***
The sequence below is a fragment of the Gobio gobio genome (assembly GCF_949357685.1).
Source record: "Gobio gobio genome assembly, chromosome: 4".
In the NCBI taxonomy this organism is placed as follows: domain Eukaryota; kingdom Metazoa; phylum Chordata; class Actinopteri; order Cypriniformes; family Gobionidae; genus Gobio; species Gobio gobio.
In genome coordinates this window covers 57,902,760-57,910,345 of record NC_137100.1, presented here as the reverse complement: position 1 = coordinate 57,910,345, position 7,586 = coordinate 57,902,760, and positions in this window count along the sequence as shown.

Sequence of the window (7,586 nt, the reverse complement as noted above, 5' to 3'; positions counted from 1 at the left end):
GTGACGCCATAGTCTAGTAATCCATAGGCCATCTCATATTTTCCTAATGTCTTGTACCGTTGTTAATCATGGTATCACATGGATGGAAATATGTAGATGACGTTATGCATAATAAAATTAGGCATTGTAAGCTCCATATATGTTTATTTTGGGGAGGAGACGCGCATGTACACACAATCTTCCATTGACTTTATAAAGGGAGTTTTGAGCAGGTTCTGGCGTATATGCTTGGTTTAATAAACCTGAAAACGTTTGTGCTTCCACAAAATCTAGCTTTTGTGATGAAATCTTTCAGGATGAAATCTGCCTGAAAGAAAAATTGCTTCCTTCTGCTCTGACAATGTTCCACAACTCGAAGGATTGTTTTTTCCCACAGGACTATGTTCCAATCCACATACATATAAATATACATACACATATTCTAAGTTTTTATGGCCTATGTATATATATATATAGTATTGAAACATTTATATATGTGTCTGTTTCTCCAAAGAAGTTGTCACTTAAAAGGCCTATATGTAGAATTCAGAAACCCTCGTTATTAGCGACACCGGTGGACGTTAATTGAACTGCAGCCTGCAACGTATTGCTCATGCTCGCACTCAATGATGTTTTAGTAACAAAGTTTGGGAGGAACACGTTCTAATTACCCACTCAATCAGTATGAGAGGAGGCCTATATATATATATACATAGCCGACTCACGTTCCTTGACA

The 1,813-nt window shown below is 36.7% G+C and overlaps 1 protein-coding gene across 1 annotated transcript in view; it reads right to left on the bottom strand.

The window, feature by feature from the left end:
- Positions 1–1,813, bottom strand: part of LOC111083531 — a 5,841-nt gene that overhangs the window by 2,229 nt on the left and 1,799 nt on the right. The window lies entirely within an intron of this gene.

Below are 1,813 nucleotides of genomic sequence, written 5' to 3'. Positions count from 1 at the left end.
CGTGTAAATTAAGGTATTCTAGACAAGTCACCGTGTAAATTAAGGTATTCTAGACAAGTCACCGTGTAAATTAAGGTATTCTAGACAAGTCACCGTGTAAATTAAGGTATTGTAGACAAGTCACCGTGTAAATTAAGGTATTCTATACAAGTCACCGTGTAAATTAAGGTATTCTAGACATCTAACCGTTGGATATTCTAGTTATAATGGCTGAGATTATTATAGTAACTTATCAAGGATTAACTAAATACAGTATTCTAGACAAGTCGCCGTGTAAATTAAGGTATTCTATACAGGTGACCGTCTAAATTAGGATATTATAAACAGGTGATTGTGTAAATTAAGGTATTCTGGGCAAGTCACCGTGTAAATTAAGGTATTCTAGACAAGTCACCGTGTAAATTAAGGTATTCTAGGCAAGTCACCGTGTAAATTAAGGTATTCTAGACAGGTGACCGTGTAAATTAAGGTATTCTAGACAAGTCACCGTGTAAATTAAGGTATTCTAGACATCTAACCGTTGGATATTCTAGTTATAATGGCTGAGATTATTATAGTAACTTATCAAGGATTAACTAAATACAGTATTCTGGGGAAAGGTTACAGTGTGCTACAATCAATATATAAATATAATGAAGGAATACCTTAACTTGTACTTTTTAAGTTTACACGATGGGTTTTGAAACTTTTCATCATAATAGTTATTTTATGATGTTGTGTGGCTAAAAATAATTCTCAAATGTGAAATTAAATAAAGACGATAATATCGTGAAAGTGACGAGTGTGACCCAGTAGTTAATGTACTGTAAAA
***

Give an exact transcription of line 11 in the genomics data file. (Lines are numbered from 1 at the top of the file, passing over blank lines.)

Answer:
CGTGTAAATTAAGGTATTCTAGACAAGTCACCGTGTAAATTAAGGTATTCTAGACAAGTCACCGTGTAAATTAAGGTATTCTAGACAAGTCACCGTGTAAATTAAGGTATTGTAGACAAGTCACCGTGTAAATTAAGGTATTCTATACAAGTCACCGTGTAAATTAAGGTATTCTAGACATCTAACCGTTGGATATTCTAGTTATAATGGCTGAGATTATTATAGTAACTTATCAAGGATTAACTAAATACAGTATTCTAGACAAGTCGCCGTGTAAATTAAGGTATTCTATACAGGTGACCGTCTAAATTAGGATATTATAAACAGGTGATTGTGTAAATTAAGGTATTCTGGGCAAGTCACCGTGTAAATTAAGGTATTCTAGACAAGTCACCGTGTAAATTAAGGTATTCTAGGCAAGTCACCGTGTAAATTAAGGTATTCTAGACAGGTGACCGTGTAAATTAAGGTATTCTAGACAAGTCACCGTGTAAATTAAGGTATTCTAGACATCTAACCGTTGGATATTCTAGTTATAATGGCTGAGATTATTATAGTAACTTATCAAGGATTAACTAAATACAGTATTCTGGGGAAAGGTTACAGTGTGCTACAATCAATATATAAATATAATGAAGGAATACCTTAACTTGTACTTTTTAAGTTTACACGATGGGTTTTGAAACTTTTCATCATAATAGTTATTTTATGATGTTGTGTGGCTAAAAATAATTCTCAAATGTGAAATTAAATAAAGACGATAATATCGTGAAAGTGACGAGTGTGACCCAGTAGTTAATGTACTGTAAAA